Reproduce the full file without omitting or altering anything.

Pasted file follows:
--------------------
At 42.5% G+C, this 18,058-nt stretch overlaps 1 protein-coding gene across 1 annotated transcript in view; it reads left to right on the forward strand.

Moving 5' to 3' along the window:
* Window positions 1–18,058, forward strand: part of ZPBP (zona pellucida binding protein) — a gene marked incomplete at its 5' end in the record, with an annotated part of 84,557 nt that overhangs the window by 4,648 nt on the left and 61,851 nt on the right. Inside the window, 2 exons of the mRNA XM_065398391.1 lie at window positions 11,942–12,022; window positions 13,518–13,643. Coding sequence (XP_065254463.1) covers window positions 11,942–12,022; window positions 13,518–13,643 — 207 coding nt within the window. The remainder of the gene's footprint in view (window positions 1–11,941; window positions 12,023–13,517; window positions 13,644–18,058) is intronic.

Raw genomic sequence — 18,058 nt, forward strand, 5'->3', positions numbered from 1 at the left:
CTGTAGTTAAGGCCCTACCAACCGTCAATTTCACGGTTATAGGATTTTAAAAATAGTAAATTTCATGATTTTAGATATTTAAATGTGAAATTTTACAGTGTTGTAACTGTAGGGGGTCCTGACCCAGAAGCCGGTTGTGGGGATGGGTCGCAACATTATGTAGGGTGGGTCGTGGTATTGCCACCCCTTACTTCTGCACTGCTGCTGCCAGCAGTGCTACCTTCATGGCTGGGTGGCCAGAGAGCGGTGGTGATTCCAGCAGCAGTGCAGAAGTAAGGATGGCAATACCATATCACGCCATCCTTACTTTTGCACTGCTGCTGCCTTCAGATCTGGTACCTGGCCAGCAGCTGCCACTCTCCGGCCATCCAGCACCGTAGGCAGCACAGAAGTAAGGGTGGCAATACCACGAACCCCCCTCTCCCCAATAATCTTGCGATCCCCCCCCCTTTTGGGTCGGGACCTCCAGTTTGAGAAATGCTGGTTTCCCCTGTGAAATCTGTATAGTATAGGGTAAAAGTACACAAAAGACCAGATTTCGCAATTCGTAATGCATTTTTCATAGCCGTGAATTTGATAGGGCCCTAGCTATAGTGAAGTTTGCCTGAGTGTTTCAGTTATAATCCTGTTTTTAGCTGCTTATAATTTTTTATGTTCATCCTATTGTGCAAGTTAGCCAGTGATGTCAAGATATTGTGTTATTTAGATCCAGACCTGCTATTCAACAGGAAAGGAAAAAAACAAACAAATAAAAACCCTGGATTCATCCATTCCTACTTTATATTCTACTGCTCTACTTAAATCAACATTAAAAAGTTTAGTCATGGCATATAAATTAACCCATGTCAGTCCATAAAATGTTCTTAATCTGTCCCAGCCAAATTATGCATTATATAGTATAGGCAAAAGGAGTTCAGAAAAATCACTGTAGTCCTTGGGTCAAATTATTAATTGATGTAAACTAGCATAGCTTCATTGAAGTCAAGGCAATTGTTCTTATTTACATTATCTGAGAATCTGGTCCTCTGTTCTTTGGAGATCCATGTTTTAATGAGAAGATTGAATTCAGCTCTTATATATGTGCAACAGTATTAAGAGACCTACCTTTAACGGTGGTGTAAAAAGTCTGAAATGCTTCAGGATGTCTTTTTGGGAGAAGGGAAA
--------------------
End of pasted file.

At 42.5% G+C, this 18,058-nt stretch overlaps 1 protein-coding gene across 1 annotated transcript in view; it reads left to right on the forward strand.

Moving 5' to 3' along the window:
* Window positions 1–18,058, forward strand: part of ZPBP (zona pellucida binding protein) — a gene marked incomplete at its 5' end in the record, with an annotated part of 84,557 nt that overhangs the window by 4,648 nt on the left and 61,851 nt on the right. Inside the window, 2 exons of the mRNA XM_065398391.1 lie at window positions 11,942–12,022; window positions 13,518–13,643. Coding sequence (XP_065254463.1) covers window positions 11,942–12,022; window positions 13,518–13,643 — 207 coding nt within the window. The remainder of the gene's footprint in view (window positions 1–11,941; window positions 12,023–13,517; window positions 13,644–18,058) is intronic.

Raw genomic sequence — 18,058 nt, forward strand, 5'->3', positions numbered from 1 at the left:
CTGTAGTTAAGGCCCTACCAACCGTCAATTTCACGGTTATAGGATTTTAAAAATAGTAAATTTCATGATTTTAGATATTTAAATGTGAAATTTTACAGTGTTGTAACTGTAGGGGGTCCTGACCCAGAAGCCGGTTGTGGGGATGGGTCGCAACATTATGTAGGGTGGGTCGTGGTATTGCCACCCCTTACTTCTGCACTGCTGCTGCCAGCAGTGCTACCTTCATGGCTGGGTGGCCAGAGAGCGGTGGTGATTCCAGCAGCAGTGCAGAAGTAAGGATGGCAATACCATATCACGCCATCCTTACTTTTGCACTGCTGCTGCCTTCAGATCTGGTACCTGGCCAGCAGCTGCCACTCTCCGGCCATCCAGCACCGTAGGCAGCACAGAAGTAAGGGTGGCAATACCACGAACCCCCCTCTCCCCAATAATCTTGCGATCCCCCCCCCTTTTGGGTCGGGACCTCCAGTTTGAGAAATGCTGGTTTCCCCTGTGAAATCTGTATAGTATAGGGTAAAAGTACACAAAAGACCAGATTTCGCAATTCGTAATGCATTTTTCATAGCCGTGAATTTGATAGGGCCCTAGCTATAGTGAAGTTTGCCTGAGTGTTTCAGTTATAATCCTGTTTTTAGCTGCTTATAATTTTTTATGTTCATCCTATTGTGCAAGTTAGCCAGTGATGTCAAGATATTGTGTTATTTAGATCCAGACCTGCTATTCAACAGGAAAGGAAAAAAACAAACAAATAAAAACCCTGGATTCATCCATTCCTACTTTATATTCTACTGCTCTACTTAAATCAACATTAAAAAGTTTAGTCATGGCATATAAATTAACCCATGTCAGTCCATAAAATGTTCTTAATCTGTCCCAGCCAAATTATGCATTATATAGTATAGGCAAAAGGAGTTCAGAAAAATCACTGTAGTCCTTGGGTCAAATTATTAATTGATGTAAACTAGCATAGCTTCATTGAAGTCAAGGCAATTGTTCTTATTTACATTATCTGAGAATCTGGTCCTCTGTTCTTTGGAGATCCATGTTTTAATGAGAAGATTGAATTCAGCTCTTATATATGTGCAACAGTATTAAGAGACCTACCTTTAACGGTGGTGTAAAAAGTCTGAAATGCTTCAGGATGTCTTTTTGGGAGAAGGGAAA